Department of Health and Human Services Secretary Kathleen Sebelius visited Access Community Services Health Clinic, 3450 S. Archer Ave., July 25 to promote the upcoming launch of signups for insurance marketplace exchanges under the auspices of the Affordable Care Act, or Obamacare.
Sebelius has been an integral part of a national public relations campaign on behalf of ACA. Last year's Supreme Court decision that upheld most provisions of the legislation nevertheless said states could opt out of Medicaid expansion, one of its key provisions. Sebelius has been speaking nationwide both to rally constituent support for the expansion in states that have not signed on, orin the case of Illinois, which has signed onto call attention to the signup period beginning Oct. 1.
After a tour of the Access facility by CEO Donna Thompson, Sebelius participated in a panel discussion about ACA. She began by explaining that the visit to the Bridgeport location was to help spread the word in the Latino community.
"A third of the uninsured in this country are Latino," she said, adding, "About a quarter of the young uninsured are Latino. …Part of the goal now is getting out the information about the choices they have coming."
Community health centers will play an integral role. Sebelius said that $150 million was going to be invested in education and outreach at health centers across the country. "We have 1,200 centers (nationwide) and we think that just under 4 million people will be able to get information and access through an outreach site."
There are 18 community health centers in Chicago, which have collectively received $3 million in education and outreach resources, Sebelius added.
Individuals and families locked out of the insurance market could look forward to "a brand new day," she said. "For the millions of Americans with a pre-existing condition, who have found insurance to be unaffordable or just figured it's something they'd never have access to, those days are coming to an end. No one will ever be locked out of the market again because of a pre-existing health condition."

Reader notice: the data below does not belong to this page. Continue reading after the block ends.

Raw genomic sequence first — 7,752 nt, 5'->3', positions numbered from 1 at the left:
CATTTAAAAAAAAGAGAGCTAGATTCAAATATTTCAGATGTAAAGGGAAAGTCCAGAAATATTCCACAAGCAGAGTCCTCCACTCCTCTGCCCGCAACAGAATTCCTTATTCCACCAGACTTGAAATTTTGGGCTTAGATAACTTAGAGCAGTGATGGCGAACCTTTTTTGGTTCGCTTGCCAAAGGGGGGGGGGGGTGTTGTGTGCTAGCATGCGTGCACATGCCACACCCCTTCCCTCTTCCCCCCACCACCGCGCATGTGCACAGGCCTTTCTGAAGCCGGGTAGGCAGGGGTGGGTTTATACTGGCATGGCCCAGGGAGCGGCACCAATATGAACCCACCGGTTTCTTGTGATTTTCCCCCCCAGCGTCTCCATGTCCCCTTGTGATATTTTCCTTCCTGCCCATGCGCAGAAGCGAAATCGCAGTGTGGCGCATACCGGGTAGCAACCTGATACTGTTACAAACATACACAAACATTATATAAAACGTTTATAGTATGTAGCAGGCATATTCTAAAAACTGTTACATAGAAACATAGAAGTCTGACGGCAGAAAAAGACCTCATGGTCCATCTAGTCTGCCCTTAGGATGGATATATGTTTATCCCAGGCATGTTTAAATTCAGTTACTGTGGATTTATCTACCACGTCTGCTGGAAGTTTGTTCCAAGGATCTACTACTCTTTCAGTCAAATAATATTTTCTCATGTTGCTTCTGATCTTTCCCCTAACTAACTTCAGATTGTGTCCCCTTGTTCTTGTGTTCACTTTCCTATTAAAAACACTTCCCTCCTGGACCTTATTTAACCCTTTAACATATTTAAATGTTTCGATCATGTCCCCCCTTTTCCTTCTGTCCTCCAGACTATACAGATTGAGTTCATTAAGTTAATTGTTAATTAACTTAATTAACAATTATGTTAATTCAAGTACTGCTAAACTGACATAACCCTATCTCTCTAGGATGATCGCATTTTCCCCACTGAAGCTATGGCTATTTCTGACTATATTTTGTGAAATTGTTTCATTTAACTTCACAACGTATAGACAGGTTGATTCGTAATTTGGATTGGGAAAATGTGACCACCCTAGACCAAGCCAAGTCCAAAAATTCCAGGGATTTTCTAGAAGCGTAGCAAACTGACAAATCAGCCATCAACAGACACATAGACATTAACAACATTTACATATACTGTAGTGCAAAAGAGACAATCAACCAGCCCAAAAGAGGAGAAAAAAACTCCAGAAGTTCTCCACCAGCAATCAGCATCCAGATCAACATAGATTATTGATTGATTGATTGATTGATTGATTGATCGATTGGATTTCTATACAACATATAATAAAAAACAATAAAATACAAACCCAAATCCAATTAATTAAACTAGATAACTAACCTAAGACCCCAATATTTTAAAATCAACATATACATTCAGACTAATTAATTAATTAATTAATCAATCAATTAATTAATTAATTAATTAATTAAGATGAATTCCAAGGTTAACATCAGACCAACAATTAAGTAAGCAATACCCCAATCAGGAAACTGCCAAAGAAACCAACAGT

The insurance marketplace has been tremendously problematic for men and women with HIV/AIDS. Fewer than one in five HIV-positive individuals have access to health insurance, according to aids.gov . Uninsured persons face tremendous medical expenses and, at the same time, must adhere unfailingly to their drug regimes in order to keep healthy. Medicaid, Medicare and the Ryan White HIV/AIDS Program provide assistance already, but many people fall through the cracks.
The ACA will address many of their issues with the system, said Sebelius.
"Affordable coverage will mean people can actually get their medications and stay on them, which we know is essential for care, treatment and living a full life," she added. "So I would say that this is probably the biggest step we've ever taken in this country to make sure thatwhether someone is diagnosed with HIV/AIDS, high blood pressure or diabetesthey will actually be able to get the care they need and live a full and productive life."